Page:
Florestano in line for school board post

February 04, 1994|By Carol L. Bowers | Carol L. Bowers,Sun Staff Writer

Anne Arundel Community College President Thomas E. Florestano is Gov. William Donald Schaefer's choice to fill a five-month vacancy on the county Board of Education.

Robert Pascal, the governor's appointments secretary, confirmed late yesterday that the appointment would be announced today.

The school board vacancy was created by the abrupt resignation of Jo Ann Tollenger, who had five months left to serve in her five-year term.

County Executive Robert R. Neall nominated Dr. Florestano for the post last week, but the nomination immediately drew criticism when the college president made it known that the AACC budget would remain his top priority.

Ms. Tollenger and Carolyn Roeding, president of the Anne Arundel County Council of PTAs, said there could be a conflict of interest if Dr. Florestano had to fight for money for both budgets.

"We researched the conflict question, and legally we're OK with it," Mr. Pascal said. "We got an attorney general's opinion. The governor did call Mr. Neall to be sure he still strongly supported the candidate, and he did."

As for who will fill the full five-year school board term that begins July 1, Mr. Pascal said that Mr. Schaefer is expected to take into account the vote of the Anne Arundel County School Board Nominating Convention.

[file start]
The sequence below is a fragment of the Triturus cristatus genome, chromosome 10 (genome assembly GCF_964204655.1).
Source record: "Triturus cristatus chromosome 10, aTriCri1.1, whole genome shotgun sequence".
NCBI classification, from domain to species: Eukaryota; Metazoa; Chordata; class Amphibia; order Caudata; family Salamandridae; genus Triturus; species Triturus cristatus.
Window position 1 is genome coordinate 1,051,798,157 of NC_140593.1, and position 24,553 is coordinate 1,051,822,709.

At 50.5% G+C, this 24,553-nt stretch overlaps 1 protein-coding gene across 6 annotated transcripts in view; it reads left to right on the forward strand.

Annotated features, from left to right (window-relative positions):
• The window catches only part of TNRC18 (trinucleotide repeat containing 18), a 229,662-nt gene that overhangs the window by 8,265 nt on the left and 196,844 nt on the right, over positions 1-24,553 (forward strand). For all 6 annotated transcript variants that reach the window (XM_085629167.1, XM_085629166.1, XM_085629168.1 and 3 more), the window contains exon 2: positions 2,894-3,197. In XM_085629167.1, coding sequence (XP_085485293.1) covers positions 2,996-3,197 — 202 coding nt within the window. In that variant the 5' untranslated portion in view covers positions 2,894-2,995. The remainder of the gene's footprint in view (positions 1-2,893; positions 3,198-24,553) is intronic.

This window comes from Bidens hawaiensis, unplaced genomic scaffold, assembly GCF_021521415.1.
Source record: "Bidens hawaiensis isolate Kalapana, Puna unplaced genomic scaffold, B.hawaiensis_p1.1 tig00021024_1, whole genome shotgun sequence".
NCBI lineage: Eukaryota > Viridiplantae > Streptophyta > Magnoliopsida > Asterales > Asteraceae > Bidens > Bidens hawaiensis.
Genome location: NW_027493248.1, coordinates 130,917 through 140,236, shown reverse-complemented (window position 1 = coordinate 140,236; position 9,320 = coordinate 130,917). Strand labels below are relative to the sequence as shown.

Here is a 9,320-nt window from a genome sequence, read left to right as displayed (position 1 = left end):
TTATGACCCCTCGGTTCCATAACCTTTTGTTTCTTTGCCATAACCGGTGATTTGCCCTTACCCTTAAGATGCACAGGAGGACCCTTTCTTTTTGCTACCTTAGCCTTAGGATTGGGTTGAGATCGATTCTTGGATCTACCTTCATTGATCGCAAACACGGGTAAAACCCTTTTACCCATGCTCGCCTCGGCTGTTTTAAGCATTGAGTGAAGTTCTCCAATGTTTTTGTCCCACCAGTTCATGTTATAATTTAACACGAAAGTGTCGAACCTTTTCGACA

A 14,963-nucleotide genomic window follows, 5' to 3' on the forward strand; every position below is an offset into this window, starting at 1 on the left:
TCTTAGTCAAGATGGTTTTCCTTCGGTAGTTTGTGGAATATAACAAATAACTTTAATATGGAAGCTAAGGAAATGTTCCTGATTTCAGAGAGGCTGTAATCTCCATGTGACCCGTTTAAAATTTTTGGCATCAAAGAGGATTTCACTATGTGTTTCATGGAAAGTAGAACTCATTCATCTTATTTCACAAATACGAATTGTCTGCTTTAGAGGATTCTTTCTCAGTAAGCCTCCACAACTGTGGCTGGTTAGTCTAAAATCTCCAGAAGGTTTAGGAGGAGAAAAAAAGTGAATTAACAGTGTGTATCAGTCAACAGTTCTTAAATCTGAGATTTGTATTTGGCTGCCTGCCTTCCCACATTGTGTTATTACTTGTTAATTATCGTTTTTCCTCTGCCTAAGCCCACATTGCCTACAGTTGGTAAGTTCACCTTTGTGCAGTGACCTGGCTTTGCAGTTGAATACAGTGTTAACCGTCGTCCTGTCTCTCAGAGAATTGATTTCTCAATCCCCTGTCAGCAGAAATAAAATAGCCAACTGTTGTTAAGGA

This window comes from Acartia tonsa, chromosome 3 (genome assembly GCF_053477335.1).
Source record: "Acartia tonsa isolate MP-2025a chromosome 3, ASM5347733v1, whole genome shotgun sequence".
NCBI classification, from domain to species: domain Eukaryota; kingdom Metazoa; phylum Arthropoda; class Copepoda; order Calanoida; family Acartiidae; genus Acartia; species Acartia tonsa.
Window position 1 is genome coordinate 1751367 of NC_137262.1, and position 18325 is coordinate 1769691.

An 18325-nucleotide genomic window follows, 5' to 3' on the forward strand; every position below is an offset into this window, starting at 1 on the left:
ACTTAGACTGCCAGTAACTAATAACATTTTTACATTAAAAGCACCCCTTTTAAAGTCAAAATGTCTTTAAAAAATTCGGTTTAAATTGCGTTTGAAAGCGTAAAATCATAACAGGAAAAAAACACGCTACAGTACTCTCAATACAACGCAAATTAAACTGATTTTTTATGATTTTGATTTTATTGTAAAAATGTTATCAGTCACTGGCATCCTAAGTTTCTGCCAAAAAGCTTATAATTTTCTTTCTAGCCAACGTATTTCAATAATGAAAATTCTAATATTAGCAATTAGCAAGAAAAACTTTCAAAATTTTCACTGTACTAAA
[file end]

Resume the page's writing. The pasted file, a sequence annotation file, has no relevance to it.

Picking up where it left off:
The annual convention gathers together representatives from church, school and civic organizations to vote on candidates for the school board. The results of their vote are sent to the governor for his consideration.

"The appointment is up to him," Mr. Pascal said. "Sometimes we've gone with their choice, and sometimes we haven't. But the governor is sensitized to the community and what's going on in Anne Arundel County."

Dr. Florestano, 61, is scheduled to retire June 30 after 15 years as president of the college.

The college president's supporters say he has combined a diamond-in-the-rough style with aggressive leadership, sound management and tireless marketing of a school that has 12,387 students this semester, making it the state's fourth-largest community college.

He expanded the school's health curriculum from a single nursing program to a range of studies so successful that a $6.2 million Allied Health and Public Services Building was opened in January.

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